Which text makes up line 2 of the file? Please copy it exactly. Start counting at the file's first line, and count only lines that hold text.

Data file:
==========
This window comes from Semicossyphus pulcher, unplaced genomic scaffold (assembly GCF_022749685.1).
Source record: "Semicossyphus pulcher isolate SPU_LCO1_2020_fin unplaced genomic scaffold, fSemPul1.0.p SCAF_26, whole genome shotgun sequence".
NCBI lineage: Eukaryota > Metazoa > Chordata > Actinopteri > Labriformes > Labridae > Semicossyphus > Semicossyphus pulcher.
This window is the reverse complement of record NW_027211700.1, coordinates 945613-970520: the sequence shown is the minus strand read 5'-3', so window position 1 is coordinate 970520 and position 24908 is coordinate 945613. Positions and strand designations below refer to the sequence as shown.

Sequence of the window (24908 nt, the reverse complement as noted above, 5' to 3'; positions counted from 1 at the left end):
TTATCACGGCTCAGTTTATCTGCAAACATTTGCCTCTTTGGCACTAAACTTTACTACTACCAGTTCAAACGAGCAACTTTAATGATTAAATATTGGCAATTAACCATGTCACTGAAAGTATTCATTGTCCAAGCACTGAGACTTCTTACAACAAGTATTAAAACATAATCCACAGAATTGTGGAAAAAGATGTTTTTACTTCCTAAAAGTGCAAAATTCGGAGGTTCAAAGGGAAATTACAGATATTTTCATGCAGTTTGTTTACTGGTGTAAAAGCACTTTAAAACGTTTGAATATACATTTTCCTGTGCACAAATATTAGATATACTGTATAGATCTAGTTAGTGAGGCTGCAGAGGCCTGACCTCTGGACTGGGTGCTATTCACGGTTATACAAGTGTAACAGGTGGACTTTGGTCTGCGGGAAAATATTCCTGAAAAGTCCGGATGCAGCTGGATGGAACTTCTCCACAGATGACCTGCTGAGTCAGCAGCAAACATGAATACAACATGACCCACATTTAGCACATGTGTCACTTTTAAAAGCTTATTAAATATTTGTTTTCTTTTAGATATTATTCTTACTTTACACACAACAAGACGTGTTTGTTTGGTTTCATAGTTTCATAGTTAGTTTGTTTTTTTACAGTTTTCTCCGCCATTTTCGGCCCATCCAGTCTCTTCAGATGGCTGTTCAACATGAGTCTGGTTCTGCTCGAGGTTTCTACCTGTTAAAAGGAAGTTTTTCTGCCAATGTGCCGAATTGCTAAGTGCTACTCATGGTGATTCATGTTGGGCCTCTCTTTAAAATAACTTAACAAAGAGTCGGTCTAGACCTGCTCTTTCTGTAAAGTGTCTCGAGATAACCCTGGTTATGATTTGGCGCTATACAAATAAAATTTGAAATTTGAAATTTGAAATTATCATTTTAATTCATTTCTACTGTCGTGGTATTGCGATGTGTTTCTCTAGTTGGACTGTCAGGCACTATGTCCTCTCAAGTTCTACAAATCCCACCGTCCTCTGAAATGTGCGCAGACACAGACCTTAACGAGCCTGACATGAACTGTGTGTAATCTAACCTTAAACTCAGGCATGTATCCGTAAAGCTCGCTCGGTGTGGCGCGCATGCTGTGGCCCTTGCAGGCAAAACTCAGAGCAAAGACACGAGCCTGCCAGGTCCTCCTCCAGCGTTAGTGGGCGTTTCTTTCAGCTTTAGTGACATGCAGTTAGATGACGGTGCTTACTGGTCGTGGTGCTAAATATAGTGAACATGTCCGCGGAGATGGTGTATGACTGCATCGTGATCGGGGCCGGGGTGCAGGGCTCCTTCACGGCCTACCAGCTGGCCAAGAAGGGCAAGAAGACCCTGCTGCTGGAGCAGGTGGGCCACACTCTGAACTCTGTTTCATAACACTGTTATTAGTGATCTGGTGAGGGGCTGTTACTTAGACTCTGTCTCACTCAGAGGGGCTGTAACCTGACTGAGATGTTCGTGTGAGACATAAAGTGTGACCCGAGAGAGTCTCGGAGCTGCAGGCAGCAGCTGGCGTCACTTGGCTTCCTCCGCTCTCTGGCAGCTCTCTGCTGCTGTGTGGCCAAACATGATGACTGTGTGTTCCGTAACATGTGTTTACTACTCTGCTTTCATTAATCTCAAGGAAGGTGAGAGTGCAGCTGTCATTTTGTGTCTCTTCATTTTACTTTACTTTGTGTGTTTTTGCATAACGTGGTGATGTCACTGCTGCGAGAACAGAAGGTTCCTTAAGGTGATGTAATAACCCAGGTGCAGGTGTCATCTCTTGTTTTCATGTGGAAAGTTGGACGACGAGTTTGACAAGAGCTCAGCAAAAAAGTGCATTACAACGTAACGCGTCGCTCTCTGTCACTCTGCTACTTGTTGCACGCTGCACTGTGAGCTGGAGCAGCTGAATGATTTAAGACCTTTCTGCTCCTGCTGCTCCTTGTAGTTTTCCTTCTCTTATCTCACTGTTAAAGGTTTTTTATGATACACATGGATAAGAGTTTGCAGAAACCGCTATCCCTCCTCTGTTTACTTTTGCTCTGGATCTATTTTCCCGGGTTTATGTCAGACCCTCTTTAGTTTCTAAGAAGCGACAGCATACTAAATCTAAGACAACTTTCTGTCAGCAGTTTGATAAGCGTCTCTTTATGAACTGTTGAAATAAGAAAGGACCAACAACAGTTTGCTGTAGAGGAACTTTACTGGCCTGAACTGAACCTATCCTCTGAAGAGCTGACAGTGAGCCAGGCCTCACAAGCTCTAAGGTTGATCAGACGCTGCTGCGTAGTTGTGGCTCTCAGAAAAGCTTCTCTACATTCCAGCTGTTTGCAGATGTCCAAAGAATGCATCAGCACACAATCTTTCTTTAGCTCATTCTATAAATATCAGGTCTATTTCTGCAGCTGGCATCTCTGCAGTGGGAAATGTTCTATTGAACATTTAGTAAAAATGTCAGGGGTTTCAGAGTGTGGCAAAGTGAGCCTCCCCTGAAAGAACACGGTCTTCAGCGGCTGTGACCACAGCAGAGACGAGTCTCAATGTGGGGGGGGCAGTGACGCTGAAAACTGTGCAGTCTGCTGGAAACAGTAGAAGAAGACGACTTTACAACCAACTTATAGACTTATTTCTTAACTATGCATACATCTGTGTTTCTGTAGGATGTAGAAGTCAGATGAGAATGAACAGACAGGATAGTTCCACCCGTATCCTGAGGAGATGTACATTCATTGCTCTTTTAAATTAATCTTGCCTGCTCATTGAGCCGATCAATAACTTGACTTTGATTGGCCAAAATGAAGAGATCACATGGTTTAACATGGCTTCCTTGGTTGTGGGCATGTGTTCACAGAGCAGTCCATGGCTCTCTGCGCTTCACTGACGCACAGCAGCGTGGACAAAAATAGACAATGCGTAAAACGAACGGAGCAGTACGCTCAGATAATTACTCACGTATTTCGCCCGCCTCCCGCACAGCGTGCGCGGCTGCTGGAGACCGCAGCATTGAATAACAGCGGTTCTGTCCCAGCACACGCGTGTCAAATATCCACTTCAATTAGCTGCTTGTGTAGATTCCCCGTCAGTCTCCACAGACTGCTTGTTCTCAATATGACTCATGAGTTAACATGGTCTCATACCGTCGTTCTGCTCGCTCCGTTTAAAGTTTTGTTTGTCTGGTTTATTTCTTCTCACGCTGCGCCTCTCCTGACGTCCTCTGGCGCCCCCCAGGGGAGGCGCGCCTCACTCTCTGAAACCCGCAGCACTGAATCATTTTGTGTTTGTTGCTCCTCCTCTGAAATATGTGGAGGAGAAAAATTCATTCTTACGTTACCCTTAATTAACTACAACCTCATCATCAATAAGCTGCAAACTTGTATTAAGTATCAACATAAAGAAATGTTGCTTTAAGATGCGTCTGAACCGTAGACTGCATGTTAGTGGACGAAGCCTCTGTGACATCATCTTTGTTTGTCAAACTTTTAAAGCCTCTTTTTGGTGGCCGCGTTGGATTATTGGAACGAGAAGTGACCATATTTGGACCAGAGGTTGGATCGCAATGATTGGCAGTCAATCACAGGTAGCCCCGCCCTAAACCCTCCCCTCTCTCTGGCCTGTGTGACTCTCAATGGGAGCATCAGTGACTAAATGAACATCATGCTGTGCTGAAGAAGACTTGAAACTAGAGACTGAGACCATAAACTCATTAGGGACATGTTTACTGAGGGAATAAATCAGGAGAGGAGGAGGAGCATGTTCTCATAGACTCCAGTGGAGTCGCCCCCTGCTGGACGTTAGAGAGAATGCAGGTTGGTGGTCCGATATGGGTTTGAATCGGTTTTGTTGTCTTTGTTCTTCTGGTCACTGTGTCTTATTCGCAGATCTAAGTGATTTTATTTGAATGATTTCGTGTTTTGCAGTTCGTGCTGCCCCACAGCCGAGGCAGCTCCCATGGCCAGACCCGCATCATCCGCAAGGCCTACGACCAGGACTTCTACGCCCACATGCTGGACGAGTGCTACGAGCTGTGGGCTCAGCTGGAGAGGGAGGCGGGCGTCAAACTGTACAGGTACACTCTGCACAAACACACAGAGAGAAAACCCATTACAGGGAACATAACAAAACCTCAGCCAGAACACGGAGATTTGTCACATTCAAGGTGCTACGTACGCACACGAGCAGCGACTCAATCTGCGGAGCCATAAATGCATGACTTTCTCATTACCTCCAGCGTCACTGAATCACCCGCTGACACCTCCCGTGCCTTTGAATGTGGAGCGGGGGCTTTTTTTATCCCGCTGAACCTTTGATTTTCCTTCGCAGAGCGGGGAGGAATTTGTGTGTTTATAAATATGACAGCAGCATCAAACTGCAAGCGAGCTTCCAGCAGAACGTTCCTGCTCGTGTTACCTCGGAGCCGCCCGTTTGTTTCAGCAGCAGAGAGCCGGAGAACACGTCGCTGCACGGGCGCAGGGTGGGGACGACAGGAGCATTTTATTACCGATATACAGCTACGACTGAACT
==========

Source record: "Semicossyphus pulcher isolate SPU_LCO1_2020_fin unplaced genomic scaffold, fSemPul1.0.p SCAF_26, whole genome shotgun sequence".